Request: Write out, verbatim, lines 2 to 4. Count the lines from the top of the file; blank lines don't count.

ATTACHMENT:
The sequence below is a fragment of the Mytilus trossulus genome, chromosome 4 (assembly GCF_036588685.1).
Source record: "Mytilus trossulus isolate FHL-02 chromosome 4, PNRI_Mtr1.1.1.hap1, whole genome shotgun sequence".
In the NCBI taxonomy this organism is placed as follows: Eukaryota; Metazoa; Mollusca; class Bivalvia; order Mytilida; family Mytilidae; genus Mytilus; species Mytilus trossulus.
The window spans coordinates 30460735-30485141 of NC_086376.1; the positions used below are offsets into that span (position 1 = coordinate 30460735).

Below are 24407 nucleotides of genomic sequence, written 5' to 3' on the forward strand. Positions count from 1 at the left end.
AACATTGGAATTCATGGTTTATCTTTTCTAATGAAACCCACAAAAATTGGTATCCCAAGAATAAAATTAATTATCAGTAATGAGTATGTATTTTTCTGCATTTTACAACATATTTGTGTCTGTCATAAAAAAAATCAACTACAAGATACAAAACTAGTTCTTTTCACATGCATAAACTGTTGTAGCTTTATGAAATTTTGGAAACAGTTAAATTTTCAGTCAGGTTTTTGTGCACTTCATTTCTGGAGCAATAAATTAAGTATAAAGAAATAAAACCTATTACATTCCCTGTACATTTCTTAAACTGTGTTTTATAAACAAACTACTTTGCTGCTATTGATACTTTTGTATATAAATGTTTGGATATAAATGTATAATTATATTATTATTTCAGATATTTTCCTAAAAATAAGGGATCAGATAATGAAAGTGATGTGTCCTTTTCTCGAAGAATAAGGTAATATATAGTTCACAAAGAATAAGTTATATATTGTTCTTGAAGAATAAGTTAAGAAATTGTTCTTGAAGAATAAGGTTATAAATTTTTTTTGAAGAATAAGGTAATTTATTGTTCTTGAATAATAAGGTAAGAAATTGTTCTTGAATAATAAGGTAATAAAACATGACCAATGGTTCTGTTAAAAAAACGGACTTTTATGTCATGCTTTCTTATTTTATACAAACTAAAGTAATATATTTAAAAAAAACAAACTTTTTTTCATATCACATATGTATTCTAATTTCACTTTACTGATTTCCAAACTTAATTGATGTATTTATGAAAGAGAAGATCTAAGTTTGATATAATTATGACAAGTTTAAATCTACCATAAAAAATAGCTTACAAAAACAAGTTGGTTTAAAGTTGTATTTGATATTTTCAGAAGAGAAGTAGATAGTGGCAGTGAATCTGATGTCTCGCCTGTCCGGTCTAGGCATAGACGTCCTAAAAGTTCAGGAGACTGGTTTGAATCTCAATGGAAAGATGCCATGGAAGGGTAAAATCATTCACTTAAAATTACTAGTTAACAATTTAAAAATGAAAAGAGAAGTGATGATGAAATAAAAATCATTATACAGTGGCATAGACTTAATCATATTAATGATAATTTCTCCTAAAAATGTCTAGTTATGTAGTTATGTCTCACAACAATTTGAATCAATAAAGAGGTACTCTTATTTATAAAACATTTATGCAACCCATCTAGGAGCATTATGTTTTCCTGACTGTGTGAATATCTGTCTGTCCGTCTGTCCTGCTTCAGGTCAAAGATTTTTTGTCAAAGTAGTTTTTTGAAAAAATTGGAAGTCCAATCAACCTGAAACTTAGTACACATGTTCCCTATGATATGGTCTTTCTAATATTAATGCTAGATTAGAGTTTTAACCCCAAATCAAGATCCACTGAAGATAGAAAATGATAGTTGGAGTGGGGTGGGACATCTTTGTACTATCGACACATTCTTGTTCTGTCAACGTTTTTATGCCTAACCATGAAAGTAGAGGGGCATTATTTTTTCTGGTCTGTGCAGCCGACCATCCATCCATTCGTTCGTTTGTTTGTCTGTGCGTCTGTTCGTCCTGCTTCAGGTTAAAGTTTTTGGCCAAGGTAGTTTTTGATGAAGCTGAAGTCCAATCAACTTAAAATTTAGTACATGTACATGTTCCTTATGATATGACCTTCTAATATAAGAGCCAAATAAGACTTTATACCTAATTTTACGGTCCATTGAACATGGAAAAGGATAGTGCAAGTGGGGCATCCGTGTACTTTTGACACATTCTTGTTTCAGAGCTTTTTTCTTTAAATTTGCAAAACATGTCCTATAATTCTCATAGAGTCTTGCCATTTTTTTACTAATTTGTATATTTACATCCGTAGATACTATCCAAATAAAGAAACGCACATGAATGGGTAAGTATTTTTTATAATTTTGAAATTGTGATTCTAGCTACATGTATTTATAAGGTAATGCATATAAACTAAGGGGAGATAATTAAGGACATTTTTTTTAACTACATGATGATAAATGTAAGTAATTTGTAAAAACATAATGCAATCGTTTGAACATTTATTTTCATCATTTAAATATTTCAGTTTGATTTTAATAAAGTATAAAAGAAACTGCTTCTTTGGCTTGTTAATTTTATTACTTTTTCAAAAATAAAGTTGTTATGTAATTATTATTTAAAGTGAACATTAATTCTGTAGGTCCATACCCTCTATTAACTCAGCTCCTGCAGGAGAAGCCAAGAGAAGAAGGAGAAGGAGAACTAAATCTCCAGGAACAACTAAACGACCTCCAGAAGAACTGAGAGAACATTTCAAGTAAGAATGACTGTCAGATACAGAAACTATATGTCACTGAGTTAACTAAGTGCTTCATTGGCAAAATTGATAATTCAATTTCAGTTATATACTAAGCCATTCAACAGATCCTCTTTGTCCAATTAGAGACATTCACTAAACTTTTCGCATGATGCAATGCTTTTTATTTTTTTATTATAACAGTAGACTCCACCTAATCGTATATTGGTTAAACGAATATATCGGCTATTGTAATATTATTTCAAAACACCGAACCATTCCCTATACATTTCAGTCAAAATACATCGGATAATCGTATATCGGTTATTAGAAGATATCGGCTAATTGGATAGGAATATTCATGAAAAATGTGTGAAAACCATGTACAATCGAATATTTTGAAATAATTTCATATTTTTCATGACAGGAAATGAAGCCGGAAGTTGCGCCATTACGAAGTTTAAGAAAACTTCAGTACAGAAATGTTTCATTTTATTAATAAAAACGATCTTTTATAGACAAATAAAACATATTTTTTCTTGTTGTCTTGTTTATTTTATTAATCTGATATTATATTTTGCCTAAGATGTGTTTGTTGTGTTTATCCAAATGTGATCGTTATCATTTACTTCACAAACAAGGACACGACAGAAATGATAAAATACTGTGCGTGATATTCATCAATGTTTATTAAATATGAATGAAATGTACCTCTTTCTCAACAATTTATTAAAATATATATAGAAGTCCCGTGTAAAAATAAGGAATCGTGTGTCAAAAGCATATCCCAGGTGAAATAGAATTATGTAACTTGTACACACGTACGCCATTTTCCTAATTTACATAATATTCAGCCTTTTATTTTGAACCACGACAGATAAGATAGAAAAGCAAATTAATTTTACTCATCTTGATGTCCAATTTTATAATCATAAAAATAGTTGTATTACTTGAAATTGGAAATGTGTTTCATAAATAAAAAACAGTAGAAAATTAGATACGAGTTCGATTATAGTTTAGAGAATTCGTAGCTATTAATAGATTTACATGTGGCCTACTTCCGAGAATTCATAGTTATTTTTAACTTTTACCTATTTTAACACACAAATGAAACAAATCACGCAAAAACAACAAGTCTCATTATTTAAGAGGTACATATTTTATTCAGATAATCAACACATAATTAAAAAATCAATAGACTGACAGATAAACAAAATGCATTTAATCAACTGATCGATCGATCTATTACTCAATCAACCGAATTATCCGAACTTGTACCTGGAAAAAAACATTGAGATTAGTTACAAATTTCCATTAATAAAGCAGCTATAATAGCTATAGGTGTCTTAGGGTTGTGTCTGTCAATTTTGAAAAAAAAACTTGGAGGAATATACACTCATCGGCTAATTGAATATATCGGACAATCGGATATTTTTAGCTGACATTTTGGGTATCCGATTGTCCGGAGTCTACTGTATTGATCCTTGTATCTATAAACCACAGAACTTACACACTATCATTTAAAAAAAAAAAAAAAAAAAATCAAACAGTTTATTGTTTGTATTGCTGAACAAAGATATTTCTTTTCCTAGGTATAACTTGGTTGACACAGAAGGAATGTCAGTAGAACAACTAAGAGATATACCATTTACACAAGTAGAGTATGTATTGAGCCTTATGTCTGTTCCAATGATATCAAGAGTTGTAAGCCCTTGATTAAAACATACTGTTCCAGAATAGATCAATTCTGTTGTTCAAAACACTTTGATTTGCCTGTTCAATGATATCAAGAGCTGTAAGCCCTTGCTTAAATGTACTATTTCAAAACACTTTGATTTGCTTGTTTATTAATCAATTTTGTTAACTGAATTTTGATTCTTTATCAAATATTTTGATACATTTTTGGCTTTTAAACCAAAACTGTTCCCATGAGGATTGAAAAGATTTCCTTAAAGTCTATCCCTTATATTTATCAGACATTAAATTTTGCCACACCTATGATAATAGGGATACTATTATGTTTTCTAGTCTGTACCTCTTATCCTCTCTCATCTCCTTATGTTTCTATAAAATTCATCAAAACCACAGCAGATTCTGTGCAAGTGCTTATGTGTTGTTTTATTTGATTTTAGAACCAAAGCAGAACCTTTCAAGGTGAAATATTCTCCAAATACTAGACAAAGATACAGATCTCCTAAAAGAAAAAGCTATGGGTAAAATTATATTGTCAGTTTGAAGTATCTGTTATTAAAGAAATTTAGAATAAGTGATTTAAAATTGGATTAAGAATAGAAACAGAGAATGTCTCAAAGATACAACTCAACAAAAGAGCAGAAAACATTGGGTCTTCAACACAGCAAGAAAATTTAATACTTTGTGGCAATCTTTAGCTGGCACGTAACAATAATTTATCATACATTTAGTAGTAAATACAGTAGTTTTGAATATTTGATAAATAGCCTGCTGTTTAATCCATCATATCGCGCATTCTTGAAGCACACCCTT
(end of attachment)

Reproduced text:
Source record: "Mytilus trossulus isolate FHL-02 chromosome 4, PNRI_Mtr1.1.1.hap1, whole genome shotgun sequence".
In the NCBI taxonomy this organism is placed as follows: Eukaryota; Metazoa; Mollusca; class Bivalvia; order Mytilida; family Mytilidae; genus Mytilus; species Mytilus trossulus.
The window spans coordinates 30460735-30485141 of NC_086376.1; the positions used below are offsets into that span (position 1 = coordinate 30460735).